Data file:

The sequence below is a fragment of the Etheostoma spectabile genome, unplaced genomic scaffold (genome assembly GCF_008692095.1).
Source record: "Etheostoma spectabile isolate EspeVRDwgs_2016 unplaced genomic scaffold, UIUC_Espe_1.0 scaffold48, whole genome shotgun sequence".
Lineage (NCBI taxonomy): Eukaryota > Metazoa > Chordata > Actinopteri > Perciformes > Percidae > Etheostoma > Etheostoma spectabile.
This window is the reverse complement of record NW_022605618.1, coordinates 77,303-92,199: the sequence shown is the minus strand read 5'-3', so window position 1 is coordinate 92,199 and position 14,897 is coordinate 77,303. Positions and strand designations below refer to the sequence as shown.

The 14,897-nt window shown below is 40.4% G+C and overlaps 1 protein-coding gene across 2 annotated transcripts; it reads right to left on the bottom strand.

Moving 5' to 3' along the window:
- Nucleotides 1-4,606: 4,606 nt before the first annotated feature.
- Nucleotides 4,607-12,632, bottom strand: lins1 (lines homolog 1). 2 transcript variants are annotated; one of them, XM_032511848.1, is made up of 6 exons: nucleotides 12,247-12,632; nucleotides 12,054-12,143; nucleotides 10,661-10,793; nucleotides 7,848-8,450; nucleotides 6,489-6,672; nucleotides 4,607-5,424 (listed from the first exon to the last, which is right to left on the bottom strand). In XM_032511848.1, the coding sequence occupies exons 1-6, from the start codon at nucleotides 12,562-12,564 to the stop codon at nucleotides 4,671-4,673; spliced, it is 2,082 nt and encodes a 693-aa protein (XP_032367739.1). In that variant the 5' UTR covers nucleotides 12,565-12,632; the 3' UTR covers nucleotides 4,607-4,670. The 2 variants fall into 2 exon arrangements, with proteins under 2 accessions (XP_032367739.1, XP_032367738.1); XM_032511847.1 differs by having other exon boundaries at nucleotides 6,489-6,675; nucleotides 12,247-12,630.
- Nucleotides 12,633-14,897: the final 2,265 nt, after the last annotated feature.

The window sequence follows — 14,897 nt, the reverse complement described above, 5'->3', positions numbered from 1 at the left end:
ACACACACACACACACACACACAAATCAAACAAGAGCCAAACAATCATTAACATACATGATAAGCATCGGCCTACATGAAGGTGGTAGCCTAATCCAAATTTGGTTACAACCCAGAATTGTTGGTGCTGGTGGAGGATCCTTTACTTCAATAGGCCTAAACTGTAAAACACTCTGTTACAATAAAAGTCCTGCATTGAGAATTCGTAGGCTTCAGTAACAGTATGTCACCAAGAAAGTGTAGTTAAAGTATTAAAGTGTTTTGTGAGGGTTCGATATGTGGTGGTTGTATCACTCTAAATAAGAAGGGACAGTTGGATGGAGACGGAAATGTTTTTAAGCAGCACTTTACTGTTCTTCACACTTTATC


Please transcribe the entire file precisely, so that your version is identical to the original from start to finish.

The sequence below is a fragment of the Etheostoma spectabile genome, unplaced genomic scaffold (genome assembly GCF_008692095.1).
Source record: "Etheostoma spectabile isolate EspeVRDwgs_2016 unplaced genomic scaffold, UIUC_Espe_1.0 scaffold48, whole genome shotgun sequence".
Lineage (NCBI taxonomy): Eukaryota > Metazoa > Chordata > Actinopteri > Perciformes > Percidae > Etheostoma > Etheostoma spectabile.
This window is the reverse complement of record NW_022605618.1, coordinates 77,303-92,199: the sequence shown is the minus strand read 5'-3', so window position 1 is coordinate 92,199 and position 14,897 is coordinate 77,303. Positions and strand designations below refer to the sequence as shown.

The 14,897-nt window shown below is 40.4% G+C and overlaps 1 protein-coding gene across 2 annotated transcripts; it reads right to left on the bottom strand.

Moving 5' to 3' along the window:
- Nucleotides 1-4,606: 4,606 nt before the first annotated feature.
- Nucleotides 4,607-12,632, bottom strand: lins1 (lines homolog 1). 2 transcript variants are annotated; one of them, XM_032511848.1, is made up of 6 exons: nucleotides 12,247-12,632; nucleotides 12,054-12,143; nucleotides 10,661-10,793; nucleotides 7,848-8,450; nucleotides 6,489-6,672; nucleotides 4,607-5,424 (listed from the first exon to the last, which is right to left on the bottom strand). In XM_032511848.1, the coding sequence occupies exons 1-6, from the start codon at nucleotides 12,562-12,564 to the stop codon at nucleotides 4,671-4,673; spliced, it is 2,082 nt and encodes a 693-aa protein (XP_032367739.1). In that variant the 5' UTR covers nucleotides 12,565-12,632; the 3' UTR covers nucleotides 4,607-4,670. The 2 variants fall into 2 exon arrangements, with proteins under 2 accessions (XP_032367739.1, XP_032367738.1); XM_032511847.1 differs by having other exon boundaries at nucleotides 6,489-6,675; nucleotides 12,247-12,630.
- Nucleotides 12,633-14,897: the final 2,265 nt, after the last annotated feature.

The window sequence follows — 14,897 nt, the reverse complement described above, 5'->3', positions numbered from 1 at the left end:
ACACACACACACACACACACACAAATCAAACAAGAGCCAAACAATCATTAACATACATGATAAGCATCGGCCTACATGAAGGTGGTAGCCTAATCCAAATTTGGTTACAACCCAGAATTGTTGGTGCTGGTGGAGGATCCTTTACTTCAATAGGCCTAAACTGTAAAACACTCTGTTACAATAAAAGTCCTGCATTGAGAATTCGTAGGCTTCAGTAACAGTATGTCACCAAGAAAGTGTAGTTAAAGTATTAAAGTGTTTTGTGAGGGTTCGATATGTGGTGGTTGTATCACTCTAAATAAGAAGGGACAGTTGGATGGAGACGGAAATGTTTTTAAGCAGCACTTTACTGTTCTTCACACTTTATC